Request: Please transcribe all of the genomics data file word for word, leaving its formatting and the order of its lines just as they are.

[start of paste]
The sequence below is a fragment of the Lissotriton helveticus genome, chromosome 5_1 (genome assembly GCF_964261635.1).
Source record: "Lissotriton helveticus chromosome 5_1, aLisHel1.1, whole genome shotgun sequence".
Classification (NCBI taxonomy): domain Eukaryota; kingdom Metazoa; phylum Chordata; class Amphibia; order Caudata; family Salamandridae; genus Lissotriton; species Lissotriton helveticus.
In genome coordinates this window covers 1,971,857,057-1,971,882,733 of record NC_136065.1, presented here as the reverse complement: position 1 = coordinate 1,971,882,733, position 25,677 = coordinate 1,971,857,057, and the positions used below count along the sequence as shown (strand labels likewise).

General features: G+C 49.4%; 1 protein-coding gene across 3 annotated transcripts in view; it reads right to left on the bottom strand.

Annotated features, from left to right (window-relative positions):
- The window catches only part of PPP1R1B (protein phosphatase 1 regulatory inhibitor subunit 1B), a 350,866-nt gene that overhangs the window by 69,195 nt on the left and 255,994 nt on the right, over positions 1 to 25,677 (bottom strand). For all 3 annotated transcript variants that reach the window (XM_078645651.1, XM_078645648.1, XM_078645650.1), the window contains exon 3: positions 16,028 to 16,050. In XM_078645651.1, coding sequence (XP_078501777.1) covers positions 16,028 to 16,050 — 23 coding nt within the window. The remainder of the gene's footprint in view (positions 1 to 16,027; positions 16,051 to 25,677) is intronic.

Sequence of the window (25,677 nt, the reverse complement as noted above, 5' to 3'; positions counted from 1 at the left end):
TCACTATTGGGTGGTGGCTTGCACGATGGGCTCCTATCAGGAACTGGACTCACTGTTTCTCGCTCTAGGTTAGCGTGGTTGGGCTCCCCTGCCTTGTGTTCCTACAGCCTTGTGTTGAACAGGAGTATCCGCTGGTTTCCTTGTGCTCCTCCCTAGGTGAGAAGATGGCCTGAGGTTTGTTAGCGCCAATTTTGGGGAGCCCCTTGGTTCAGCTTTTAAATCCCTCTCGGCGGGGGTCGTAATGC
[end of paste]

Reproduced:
The sequence below is a fragment of the Lissotriton helveticus genome, chromosome 5_1 (genome assembly GCF_964261635.1).
Source record: "Lissotriton helveticus chromosome 5_1, aLisHel1.1, whole genome shotgun sequence".
Classification (NCBI taxonomy): domain Eukaryota; kingdom Metazoa; phylum Chordata; class Amphibia; order Caudata; family Salamandridae; genus Lissotriton; species Lissotriton helveticus.
In genome coordinates this window covers 1,971,857,057-1,971,882,733 of record NC_136065.1, presented here as the reverse complement: position 1 = coordinate 1,971,882,733, position 25,677 = coordinate 1,971,857,057, and the positions used below count along the sequence as shown (strand labels likewise).

General features: G+C 49.4%; 1 protein-coding gene across 3 annotated transcripts in view; it reads right to left on the bottom strand.

Annotated features, from left to right (window-relative positions):
- The window catches only part of PPP1R1B (protein phosphatase 1 regulatory inhibitor subunit 1B), a 350,866-nt gene that overhangs the window by 69,195 nt on the left and 255,994 nt on the right, over positions 1 to 25,677 (bottom strand). For all 3 annotated transcript variants that reach the window (XM_078645651.1, XM_078645648.1, XM_078645650.1), the window contains exon 3: positions 16,028 to 16,050. In XM_078645651.1, coding sequence (XP_078501777.1) covers positions 16,028 to 16,050 — 23 coding nt within the window. The remainder of the gene's footprint in view (positions 1 to 16,027; positions 16,051 to 25,677) is intronic.

Sequence of the window (25,677 nt, the reverse complement as noted above, 5' to 3'; positions counted from 1 at the left end):
TCACTATTGGGTGGTGGCTTGCACGATGGGCTCCTATCAGGAACTGGACTCACTGTTTCTCGCTCTAGGTTAGCGTGGTTGGGCTCCCCTGCCTTGTGTTCCTACAGCCTTGTGTTGAACAGGAGTATCCGCTGGTTTCCTTGTGCTCCTCCCTAGGTGAGAAGATGGCCTGAGGTTTGTTAGCGCCAATTTTGGGGAGCCCCTTGGTTCAGCTTTTAAATCCCTCTCGGCGGGGGTCGTAATGC